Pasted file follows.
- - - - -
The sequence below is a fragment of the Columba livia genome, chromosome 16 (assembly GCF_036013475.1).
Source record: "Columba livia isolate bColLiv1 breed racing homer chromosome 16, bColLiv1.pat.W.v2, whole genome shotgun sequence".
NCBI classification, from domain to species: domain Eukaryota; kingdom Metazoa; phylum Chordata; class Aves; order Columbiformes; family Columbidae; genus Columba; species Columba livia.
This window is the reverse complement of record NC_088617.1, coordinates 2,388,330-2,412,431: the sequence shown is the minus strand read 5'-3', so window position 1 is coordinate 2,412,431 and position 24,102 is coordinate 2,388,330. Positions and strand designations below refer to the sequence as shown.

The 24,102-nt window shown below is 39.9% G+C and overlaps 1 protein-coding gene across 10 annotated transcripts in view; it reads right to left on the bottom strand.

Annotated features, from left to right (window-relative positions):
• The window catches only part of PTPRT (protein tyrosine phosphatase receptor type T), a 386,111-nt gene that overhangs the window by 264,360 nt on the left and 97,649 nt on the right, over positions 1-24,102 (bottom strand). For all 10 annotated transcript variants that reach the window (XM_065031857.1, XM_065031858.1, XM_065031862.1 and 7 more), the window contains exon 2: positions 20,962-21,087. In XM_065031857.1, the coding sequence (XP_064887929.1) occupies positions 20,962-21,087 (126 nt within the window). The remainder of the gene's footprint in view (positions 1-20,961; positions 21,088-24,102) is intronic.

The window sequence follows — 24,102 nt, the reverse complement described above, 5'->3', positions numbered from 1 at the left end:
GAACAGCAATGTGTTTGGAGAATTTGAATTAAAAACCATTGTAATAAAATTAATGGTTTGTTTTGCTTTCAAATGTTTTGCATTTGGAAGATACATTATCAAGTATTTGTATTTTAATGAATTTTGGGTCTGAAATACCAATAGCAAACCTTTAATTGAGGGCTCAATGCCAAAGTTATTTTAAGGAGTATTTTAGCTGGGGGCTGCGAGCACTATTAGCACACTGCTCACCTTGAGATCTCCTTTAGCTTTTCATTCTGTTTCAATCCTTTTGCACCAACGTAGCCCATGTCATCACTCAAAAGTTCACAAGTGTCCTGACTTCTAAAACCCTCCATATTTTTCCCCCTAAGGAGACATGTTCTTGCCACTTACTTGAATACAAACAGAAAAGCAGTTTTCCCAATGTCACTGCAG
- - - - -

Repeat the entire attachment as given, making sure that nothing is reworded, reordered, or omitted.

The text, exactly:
The sequence below is a fragment of the Columba livia genome, chromosome 16 (assembly GCF_036013475.1).
Source record: "Columba livia isolate bColLiv1 breed racing homer chromosome 16, bColLiv1.pat.W.v2, whole genome shotgun sequence".
NCBI classification, from domain to species: domain Eukaryota; kingdom Metazoa; phylum Chordata; class Aves; order Columbiformes; family Columbidae; genus Columba; species Columba livia.
This window is the reverse complement of record NC_088617.1, coordinates 2,388,330-2,412,431: the sequence shown is the minus strand read 5'-3', so window position 1 is coordinate 2,412,431 and position 24,102 is coordinate 2,388,330. Positions and strand designations below refer to the sequence as shown.

The 24,102-nt window shown below is 39.9% G+C and overlaps 1 protein-coding gene across 10 annotated transcripts in view; it reads right to left on the bottom strand.

Annotated features, from left to right (window-relative positions):
• The window catches only part of PTPRT (protein tyrosine phosphatase receptor type T), a 386,111-nt gene that overhangs the window by 264,360 nt on the left and 97,649 nt on the right, over positions 1-24,102 (bottom strand). For all 10 annotated transcript variants that reach the window (XM_065031857.1, XM_065031858.1, XM_065031862.1 and 7 more), the window contains exon 2: positions 20,962-21,087. In XM_065031857.1, the coding sequence (XP_064887929.1) occupies positions 20,962-21,087 (126 nt within the window). The remainder of the gene's footprint in view (positions 1-20,961; positions 21,088-24,102) is intronic.

The window sequence follows — 24,102 nt, the reverse complement described above, 5'->3', positions numbered from 1 at the left end:
GAACAGCAATGTGTTTGGAGAATTTGAATTAAAAACCATTGTAATAAAATTAATGGTTTGTTTTGCTTTCAAATGTTTTGCATTTGGAAGATACATTATCAAGTATTTGTATTTTAATGAATTTTGGGTCTGAAATACCAATAGCAAACCTTTAATTGAGGGCTCAATGCCAAAGTTATTTTAAGGAGTATTTTAGCTGGGGGCTGCGAGCACTATTAGCACACTGCTCACCTTGAGATCTCCTTTAGCTTTTCATTCTGTTTCAATCCTTTTGCACCAACGTAGCCCATGTCATCACTCAAAAGTTCACAAGTGTCCTGACTTCTAAAACCCTCCATATTTTTCCCCCTAAGGAGACATGTTCTTGCCACTTACTTGAATACAAACAGAAAAGCAGTTTTCCCAATGTCACTGCAG